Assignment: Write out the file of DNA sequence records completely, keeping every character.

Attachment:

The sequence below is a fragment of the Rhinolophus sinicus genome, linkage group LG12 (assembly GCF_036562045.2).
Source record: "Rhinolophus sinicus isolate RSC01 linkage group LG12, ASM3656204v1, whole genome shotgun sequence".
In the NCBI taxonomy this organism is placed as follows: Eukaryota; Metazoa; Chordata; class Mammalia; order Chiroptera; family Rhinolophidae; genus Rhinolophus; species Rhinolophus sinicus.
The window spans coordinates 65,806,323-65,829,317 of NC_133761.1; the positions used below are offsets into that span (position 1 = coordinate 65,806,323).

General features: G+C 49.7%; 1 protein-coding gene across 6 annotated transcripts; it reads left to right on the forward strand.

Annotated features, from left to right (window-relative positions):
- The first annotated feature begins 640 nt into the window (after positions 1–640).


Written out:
The sequence below is a fragment of the Rhinolophus sinicus genome, linkage group LG12 (assembly GCF_036562045.2).
Source record: "Rhinolophus sinicus isolate RSC01 linkage group LG12, ASM3656204v1, whole genome shotgun sequence".
In the NCBI taxonomy this organism is placed as follows: Eukaryota; Metazoa; Chordata; class Mammalia; order Chiroptera; family Rhinolophidae; genus Rhinolophus; species Rhinolophus sinicus.
The window spans coordinates 65,806,323-65,829,317 of NC_133761.1; the positions used below are offsets into that span (position 1 = coordinate 65,806,323).

General features: G+C 49.7%; 1 protein-coding gene across 6 annotated transcripts; it reads left to right on the forward strand.

Annotated features, from left to right (window-relative positions):
- The first annotated feature begins 640 nt into the window (after positions 1–640).